authorities. Certain types of wounded (e.g., head wounds) are taken to specified hospitals. Such hospitals have acute and
specialized care facilities that can deal with those types of patients. Children may be taken to a specialized Children's'
Hospital, for example. Hospitals also reorganize their internal systems to be ready in the event of terrorist attacks.
For instance, a few months ago, a bombing took place at the Dolphinarium, a seaside entertainment spot in Tel Aviv. Emergency
police, military, and city ambulance services rushed people to Ichilov Hospital. Admissions at the hospital went on alert
mode. Upon their arrival, patients were immediately numbered and sent to the Emergency Room. All through their stay they would
stay numbered in order to protect confidentiality and to process them as terrorist victims. Depending on the numbers of wounded,
this seems to be the most efficient process. Only later, admissions staff takes care of the paperwork and insurance.
Hospital social workers fulfill many functions during a terrorist alert. Medical social work staffs who are off duty know
to come in to the hospital as soon as they hear of an incident over the radio or television. They are then organized to go
to the Information Center that has been set up close to Admissions, to the Emergency Room and to the Operating Room. Some
social workers go to their regularly assigned wards to wait for hospitalized victims to arrive. A phone and fax system are
set up with outside lines going to the Emergency Medical services at the scene of the attack, to the police and military,
and to the welfare offices. Inside the hospital, a centralized software program lists incoming patients by number, names
if known, and any other critical details.
The Information Center is composed of a public reception area, a waiting area for patients' families, friends, and relatives,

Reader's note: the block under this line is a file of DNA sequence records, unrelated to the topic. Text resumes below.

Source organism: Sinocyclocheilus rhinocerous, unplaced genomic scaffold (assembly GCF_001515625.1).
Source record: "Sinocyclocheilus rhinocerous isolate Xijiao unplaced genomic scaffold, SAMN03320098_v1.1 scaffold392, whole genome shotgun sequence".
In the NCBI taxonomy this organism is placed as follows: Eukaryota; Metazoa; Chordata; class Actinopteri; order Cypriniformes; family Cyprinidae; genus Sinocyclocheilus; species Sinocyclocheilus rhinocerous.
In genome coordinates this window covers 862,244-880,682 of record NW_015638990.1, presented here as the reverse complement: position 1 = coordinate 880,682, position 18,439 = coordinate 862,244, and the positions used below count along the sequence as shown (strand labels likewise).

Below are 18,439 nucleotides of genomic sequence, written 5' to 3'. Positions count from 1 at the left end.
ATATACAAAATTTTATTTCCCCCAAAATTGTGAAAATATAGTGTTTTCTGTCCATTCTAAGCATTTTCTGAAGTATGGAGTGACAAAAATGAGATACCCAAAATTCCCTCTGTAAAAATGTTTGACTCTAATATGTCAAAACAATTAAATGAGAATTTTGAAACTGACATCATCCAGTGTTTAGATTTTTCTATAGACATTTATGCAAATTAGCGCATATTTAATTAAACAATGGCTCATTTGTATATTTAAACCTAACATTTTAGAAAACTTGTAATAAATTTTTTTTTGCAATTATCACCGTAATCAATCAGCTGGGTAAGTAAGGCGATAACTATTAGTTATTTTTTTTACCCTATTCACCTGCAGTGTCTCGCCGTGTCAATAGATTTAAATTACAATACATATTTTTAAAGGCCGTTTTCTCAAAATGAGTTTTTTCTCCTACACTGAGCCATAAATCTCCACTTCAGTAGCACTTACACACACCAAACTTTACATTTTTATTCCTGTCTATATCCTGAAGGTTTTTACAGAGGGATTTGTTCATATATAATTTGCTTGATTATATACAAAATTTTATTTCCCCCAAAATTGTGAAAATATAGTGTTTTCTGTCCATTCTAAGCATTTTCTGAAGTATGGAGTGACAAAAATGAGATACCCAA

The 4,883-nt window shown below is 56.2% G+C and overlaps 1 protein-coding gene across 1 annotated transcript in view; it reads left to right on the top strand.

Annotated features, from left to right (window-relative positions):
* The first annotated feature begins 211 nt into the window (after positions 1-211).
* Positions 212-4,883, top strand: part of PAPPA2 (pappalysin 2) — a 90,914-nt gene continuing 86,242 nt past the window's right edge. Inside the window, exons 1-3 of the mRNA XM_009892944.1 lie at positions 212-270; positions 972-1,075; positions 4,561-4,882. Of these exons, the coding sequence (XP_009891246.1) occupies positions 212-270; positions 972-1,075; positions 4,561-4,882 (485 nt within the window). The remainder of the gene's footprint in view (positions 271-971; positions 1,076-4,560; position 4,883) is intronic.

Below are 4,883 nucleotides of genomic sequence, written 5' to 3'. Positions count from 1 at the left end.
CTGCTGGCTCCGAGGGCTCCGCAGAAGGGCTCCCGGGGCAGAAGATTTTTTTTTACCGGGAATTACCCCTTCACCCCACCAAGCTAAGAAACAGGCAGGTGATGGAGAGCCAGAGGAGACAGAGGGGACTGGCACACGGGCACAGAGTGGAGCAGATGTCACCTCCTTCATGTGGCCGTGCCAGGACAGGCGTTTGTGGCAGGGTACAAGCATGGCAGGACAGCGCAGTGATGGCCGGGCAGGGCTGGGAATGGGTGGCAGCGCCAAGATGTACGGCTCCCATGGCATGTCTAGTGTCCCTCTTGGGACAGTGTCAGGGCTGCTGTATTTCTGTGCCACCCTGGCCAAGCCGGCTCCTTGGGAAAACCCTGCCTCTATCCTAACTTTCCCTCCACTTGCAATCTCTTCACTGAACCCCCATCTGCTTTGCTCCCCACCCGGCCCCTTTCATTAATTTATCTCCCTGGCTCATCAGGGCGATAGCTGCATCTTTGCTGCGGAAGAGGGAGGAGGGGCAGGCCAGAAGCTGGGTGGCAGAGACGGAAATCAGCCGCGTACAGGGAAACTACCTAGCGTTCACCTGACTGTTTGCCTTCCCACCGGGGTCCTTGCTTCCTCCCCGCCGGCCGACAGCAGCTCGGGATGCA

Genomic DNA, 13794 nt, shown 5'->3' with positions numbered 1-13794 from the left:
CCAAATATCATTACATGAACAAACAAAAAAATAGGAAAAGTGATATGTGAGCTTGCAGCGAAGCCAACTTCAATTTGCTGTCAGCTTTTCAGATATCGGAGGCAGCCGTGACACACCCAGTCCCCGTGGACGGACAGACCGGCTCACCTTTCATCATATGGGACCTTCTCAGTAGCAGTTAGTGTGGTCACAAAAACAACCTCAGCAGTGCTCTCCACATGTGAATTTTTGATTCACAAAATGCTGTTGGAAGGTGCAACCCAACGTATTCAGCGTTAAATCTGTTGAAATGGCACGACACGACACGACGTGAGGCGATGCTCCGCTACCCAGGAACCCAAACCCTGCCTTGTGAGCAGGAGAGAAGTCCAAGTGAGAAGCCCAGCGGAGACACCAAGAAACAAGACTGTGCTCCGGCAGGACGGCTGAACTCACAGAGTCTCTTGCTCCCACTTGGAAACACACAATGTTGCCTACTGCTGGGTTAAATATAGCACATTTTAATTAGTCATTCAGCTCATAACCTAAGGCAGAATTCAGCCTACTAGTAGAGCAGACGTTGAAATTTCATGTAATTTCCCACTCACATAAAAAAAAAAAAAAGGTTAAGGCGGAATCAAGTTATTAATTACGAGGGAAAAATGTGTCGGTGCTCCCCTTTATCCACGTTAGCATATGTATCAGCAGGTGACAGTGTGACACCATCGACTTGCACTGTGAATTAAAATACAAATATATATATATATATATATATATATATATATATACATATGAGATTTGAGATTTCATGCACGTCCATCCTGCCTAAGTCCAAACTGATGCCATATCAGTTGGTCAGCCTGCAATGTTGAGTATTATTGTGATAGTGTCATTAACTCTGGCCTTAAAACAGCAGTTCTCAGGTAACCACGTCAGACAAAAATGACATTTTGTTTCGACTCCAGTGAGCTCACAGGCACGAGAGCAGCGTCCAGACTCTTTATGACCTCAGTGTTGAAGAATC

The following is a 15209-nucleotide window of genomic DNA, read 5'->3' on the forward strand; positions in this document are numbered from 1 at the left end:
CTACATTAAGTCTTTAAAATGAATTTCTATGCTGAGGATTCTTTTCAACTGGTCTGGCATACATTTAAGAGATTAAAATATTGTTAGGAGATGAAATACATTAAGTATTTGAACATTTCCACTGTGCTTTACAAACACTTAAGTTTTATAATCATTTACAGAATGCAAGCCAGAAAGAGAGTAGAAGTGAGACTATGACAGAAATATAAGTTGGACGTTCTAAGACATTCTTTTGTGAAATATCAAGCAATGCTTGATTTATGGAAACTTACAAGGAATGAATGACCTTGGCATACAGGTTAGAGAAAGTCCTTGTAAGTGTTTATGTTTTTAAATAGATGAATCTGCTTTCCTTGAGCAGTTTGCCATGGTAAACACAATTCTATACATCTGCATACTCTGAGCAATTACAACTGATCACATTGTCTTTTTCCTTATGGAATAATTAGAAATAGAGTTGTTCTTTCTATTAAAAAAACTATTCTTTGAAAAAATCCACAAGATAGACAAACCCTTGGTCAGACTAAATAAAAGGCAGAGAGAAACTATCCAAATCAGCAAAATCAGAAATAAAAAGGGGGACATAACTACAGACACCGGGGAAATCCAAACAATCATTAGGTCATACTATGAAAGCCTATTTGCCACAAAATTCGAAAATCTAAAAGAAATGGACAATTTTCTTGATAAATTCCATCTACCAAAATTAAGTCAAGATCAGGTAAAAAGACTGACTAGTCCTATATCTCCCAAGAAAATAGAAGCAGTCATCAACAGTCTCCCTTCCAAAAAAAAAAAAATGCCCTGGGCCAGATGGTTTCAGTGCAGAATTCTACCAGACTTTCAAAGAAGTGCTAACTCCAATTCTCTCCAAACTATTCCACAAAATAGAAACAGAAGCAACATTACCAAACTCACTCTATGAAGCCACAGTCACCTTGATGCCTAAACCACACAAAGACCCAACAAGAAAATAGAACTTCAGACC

and a crisis line to answer public inquiries regarding loved ones. On the night of the Dolphinarium attack, hospital social
workers did group work with the thirty or more youth that had been visiting the site of attack. A form of debriefing and mutual
support took place that centered on encouraging participants to talk about what had happened to them, where had they been,
how they were feeling, and what was going on. Group work is seen as one of the basic tools to be used with waiting area populations
from an attack.
A multidisciplinary team sits inside the Information Center itself. The team is usually composed of a nurse, doctor, psychologist,
hospital social workers, a police representative, translators, and Department of Social Services social workers from the community.
The DSS people are skilled in going out into the community to find family members of patients who have been brought in from
the attack for purposes of identification, and to aid family members of patients who have been killed at the Forensic facilities.
One of the main responsibilities of the Information Center is to keep people out of the Emergency Room. This allows medical
staff to concentrate freely on treating the physical casualties. They deal with the public when they come in and man the
phone lines. Their purpose is to provide reliable information. As Ms. Posen stated, depending on the size of the incident,
people may come in from anywhere. Often former victims of prior terrorist attacks show up experiencing a "double-effect."
The hospital social worker in the Emergency Room's main function is to meet the concrete immediate needs of disabled victims,